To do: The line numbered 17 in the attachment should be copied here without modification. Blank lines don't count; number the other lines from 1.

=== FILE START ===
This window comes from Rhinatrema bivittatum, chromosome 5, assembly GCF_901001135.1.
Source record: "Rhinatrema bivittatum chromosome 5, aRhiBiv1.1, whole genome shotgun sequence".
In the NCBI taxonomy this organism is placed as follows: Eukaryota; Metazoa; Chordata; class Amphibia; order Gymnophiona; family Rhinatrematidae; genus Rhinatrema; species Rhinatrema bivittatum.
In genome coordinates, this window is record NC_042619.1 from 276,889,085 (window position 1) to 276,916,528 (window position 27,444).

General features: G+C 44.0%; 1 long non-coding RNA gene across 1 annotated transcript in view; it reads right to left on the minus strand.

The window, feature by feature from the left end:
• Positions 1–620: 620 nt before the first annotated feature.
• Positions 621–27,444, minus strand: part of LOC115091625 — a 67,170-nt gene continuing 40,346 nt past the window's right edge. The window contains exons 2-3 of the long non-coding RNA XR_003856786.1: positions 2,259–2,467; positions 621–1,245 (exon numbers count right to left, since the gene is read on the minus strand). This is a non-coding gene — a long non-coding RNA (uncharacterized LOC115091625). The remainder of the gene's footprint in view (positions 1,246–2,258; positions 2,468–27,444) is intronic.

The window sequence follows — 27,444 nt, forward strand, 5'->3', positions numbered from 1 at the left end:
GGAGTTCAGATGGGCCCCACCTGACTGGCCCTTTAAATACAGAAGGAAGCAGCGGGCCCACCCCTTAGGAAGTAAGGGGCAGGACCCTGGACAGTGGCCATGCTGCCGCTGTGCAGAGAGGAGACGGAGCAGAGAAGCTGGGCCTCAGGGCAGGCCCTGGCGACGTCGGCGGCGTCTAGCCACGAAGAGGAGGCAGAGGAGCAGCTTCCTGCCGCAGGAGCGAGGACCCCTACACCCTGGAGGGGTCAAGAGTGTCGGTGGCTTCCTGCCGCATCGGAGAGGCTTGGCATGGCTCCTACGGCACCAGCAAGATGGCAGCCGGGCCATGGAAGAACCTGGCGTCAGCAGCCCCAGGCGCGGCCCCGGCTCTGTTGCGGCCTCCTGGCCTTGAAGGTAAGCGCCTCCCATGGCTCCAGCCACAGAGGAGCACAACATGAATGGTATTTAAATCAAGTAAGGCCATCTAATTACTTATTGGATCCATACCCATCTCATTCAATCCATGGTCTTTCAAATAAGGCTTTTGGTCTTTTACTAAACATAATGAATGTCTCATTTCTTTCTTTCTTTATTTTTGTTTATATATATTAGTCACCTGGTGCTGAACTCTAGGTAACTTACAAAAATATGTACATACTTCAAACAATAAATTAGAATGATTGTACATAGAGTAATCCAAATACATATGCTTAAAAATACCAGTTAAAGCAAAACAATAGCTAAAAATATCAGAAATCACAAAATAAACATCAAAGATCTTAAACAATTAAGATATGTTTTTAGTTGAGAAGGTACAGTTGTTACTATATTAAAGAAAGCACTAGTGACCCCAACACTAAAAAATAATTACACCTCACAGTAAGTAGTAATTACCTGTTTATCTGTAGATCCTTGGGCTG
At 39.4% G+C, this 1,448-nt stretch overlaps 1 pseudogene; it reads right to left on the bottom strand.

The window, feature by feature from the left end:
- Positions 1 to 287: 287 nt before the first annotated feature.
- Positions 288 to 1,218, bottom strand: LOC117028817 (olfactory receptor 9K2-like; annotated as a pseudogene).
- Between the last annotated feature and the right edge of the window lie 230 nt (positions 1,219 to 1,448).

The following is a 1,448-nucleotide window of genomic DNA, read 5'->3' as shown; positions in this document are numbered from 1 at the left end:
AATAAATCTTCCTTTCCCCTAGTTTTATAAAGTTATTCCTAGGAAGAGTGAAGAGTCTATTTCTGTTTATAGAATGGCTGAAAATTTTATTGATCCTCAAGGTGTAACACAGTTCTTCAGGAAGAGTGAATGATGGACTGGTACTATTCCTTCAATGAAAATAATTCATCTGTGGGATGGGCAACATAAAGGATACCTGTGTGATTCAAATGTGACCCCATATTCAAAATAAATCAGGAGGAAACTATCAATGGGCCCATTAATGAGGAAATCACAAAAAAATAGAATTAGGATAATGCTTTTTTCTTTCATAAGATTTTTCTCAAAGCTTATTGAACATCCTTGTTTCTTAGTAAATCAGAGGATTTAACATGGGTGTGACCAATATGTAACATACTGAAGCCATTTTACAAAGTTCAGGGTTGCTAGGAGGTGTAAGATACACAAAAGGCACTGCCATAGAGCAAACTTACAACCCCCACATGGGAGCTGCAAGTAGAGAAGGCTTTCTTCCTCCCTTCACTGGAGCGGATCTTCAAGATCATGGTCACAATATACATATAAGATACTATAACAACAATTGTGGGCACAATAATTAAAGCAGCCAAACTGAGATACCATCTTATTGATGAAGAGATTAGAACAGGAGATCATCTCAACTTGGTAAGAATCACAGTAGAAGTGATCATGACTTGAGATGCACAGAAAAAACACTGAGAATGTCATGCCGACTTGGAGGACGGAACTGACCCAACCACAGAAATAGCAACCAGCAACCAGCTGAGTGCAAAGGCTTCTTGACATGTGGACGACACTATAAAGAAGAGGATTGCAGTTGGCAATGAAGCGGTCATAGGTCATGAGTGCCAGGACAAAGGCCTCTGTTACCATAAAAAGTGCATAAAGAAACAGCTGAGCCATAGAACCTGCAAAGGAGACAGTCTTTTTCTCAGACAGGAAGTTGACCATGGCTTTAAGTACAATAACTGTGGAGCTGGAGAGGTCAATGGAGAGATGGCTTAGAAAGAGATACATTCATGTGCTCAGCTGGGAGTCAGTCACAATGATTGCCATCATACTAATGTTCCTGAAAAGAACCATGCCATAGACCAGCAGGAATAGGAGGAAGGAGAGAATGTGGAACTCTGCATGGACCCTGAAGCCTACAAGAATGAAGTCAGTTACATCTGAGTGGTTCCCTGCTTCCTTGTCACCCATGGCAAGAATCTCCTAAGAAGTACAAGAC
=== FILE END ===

AATAAATCTTCCTTTCCCCTAGTTTTATAAAGTTATTCCTAGGAAGAGTGAAGAGTCTATTTCTGTTTATAGAATGGCTGAAAATTTTATTGATCCTCAAGGTGTAACACAGTTCTTCAGGAAGAGTGAATGATGGACTGGTACTATTCCTTCAATGAAAATAATTCATCTGTGGGATGGGCAACATAAAGGATACCTGTGTGATTCAAATGTGACCCCATATTCAAAATAAATCAGGAGGAAACTATCAATGGGCCCATTAATGAGGAAATCACAAAAAAATAGAATTAGGATAATGCTTTTTTCTTTCATAAGATTTTTCTCAAAGCTTATTGAACATCCTTGTTTCTTAGTAAATCAGAGGATTTAACATGGGTGTGACCAATATGTAACATACTGAAGCCATTTTACAAAGTTCAGGGTTGCTAGGAGGTGTAAGATACACAAAAGGCACTGCCATAGAGCAAACTTACAACCCCCACATGGGAGCTGCAAGTAGAGAAGGCTTTCTTCCTCCCTTCACTGGAGCGGATCTTCAAGATCATGGTCACAATATACATATAAGATACTATAACAACAATTGTGGGCACAATAATTAAAGCAGCCAAACTGAGATACCATCTTATTGATGAAGAGATTAGAACAGGAGATCATCTCAACTTGGTAAGAATCACAGTAGAAGTGATCATGACTTGAGATGCACAGAAAAAACACTGAGAATGTCATGCCGACTTGGAGGACGGAACTGACCCAACCACAGAAATAGCAACCAGCAACCAGCTGAGTGCAAAGGCTTCTTGACATGTGGACGACACTATAAAGAAGAGGATTGCAGTTGGCAATGAAGCGGTCATAGGTCATGAGTGCCAGGACAAAGGCCTCTGTTACCATAAAAAGTGCATAAAGAAACAGCTGAGCCATAGAACCTGCAAAGGAGACAGTCTTTTTCTCAGACAGGAAGTTGACCATGGCTTTAAGTACAATAACTGTGGAGCTGGAGAGGTCAATGGAGAGATGGCTTAGAAAGAGATACATTCATGTGCTCAGCTGGGAGTCAGTCACAATGATTGCCATCATACTAATGTTCCTGAAAAGAACCATGCCATAGACCAGCAGGAATAGGAGGAAGGAGAGAATGTGGAACTCTGCATGGACCCTGAAGCCTACAAGAATGAAGTCAGTTACATCTGAGTGGTTCCCTGCTTCCTTGTCACCCATGGCAAGAATCTCCTAAGAAGTACAAGAC